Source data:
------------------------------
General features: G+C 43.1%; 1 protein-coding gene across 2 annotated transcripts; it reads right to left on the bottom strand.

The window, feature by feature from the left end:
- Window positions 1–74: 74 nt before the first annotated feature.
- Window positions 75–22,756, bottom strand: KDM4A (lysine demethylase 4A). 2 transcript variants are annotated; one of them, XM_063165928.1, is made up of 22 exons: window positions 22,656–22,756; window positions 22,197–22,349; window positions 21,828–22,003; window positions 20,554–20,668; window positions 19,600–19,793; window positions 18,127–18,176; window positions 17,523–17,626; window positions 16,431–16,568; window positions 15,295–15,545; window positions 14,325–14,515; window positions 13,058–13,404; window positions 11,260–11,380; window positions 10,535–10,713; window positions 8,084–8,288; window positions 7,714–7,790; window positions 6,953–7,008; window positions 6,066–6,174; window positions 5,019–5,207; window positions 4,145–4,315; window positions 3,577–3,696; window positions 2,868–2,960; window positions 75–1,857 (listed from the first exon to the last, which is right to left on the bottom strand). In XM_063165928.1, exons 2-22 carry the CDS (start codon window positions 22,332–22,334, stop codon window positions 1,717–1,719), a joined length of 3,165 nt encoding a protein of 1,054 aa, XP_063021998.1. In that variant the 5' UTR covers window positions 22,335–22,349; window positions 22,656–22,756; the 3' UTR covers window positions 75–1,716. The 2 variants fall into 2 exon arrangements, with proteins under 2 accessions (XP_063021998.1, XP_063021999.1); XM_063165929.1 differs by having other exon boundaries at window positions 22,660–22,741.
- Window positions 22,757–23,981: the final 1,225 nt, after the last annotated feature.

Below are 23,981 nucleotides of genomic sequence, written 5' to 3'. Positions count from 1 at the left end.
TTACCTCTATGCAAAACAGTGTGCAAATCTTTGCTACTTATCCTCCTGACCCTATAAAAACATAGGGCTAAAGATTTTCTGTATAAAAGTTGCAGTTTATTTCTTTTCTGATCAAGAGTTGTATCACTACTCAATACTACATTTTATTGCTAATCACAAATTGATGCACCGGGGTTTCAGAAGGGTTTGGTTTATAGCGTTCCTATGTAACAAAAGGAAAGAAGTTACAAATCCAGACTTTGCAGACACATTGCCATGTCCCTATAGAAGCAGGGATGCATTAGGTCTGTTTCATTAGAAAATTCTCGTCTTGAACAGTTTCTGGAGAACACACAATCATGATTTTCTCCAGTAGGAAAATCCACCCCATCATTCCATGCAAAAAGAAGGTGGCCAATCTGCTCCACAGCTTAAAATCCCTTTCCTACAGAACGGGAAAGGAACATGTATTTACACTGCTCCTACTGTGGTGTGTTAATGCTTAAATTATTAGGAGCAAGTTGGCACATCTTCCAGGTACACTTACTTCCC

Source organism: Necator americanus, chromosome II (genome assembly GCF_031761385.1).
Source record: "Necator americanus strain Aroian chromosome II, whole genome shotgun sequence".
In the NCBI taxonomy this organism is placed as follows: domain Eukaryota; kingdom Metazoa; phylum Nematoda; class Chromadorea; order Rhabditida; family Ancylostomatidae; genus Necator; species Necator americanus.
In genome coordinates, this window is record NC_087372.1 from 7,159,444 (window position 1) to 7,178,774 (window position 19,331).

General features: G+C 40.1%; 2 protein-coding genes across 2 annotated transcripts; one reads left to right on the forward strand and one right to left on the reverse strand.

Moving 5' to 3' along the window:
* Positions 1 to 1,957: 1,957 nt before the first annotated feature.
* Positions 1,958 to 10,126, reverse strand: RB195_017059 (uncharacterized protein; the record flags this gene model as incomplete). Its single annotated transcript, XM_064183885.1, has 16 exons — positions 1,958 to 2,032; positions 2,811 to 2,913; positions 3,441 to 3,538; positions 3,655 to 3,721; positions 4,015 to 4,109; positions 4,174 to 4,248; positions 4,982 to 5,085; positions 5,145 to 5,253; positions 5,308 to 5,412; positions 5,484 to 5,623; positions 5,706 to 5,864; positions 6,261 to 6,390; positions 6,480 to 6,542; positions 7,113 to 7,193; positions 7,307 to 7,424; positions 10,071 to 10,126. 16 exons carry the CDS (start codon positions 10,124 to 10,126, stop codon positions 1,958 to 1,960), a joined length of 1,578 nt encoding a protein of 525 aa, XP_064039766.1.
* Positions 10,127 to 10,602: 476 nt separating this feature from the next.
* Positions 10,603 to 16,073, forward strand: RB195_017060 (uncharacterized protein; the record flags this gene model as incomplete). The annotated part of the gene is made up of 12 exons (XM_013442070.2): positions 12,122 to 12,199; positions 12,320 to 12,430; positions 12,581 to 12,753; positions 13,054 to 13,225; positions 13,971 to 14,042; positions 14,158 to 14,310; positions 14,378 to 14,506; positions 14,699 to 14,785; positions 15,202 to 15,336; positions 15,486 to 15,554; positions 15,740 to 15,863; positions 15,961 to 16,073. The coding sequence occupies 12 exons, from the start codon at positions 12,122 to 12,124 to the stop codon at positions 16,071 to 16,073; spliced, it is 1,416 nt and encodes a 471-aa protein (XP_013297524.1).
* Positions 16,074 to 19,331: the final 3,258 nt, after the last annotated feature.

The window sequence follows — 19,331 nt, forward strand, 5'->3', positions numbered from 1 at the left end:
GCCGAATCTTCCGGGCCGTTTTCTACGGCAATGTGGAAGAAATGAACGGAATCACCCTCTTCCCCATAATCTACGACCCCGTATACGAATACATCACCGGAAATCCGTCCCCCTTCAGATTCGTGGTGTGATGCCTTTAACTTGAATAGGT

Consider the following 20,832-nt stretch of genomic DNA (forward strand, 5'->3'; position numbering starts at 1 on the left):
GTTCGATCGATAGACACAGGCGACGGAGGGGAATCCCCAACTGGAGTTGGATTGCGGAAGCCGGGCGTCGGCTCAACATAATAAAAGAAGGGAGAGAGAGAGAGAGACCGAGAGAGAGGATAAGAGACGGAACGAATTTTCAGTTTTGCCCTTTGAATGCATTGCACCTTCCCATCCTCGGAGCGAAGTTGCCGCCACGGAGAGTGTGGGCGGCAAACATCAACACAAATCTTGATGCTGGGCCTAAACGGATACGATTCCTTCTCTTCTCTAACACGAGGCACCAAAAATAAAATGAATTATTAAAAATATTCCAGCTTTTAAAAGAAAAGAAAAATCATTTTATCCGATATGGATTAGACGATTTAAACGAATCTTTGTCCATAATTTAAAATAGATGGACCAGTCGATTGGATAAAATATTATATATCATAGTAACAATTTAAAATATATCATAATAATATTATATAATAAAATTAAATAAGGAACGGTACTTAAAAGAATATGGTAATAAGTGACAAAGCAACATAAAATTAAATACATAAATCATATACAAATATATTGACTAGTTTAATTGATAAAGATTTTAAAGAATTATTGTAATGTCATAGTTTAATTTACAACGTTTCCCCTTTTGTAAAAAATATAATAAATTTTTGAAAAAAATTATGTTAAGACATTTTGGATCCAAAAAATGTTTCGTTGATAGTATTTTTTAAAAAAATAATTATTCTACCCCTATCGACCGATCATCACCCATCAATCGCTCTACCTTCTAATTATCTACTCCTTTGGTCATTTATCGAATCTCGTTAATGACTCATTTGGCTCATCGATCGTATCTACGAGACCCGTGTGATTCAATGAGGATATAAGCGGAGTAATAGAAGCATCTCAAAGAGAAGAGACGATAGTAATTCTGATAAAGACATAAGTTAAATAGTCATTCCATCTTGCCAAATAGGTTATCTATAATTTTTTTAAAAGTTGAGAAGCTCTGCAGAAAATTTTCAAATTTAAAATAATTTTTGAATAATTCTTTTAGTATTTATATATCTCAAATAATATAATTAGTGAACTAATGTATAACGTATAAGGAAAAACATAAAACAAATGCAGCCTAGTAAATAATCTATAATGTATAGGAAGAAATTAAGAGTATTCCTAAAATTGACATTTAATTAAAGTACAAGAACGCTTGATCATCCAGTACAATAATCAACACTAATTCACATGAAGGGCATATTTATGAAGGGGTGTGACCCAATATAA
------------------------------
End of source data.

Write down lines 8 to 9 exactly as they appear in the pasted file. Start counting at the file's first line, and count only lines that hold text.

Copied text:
Source organism: Necator americanus, chromosome II (genome assembly GCF_031761385.1).
Source record: "Necator americanus strain Aroian chromosome II, whole genome shotgun sequence".